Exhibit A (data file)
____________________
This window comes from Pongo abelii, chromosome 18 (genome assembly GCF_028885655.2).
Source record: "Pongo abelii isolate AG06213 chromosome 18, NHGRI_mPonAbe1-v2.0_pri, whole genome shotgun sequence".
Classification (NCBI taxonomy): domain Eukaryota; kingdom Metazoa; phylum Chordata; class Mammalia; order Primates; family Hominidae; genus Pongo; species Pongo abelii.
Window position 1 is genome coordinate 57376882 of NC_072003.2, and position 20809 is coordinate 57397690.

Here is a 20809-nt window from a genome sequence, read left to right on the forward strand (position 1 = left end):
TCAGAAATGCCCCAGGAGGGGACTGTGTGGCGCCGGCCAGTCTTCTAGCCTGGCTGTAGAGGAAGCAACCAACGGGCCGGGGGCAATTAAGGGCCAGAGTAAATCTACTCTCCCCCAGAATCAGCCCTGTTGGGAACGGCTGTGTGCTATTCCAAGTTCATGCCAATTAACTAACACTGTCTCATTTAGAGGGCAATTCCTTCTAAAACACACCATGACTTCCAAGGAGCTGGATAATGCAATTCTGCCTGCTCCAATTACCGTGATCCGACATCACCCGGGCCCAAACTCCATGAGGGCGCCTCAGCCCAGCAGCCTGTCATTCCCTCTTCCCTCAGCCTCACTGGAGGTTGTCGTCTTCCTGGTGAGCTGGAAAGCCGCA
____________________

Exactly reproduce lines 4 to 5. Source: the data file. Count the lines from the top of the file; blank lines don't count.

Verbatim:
Window position 1 is genome coordinate 57376882 of NC_072003.2, and position 20809 is coordinate 57397690.

Here is a 20809-nt window from a genome sequence, read left to right on the forward strand (position 1 = left end):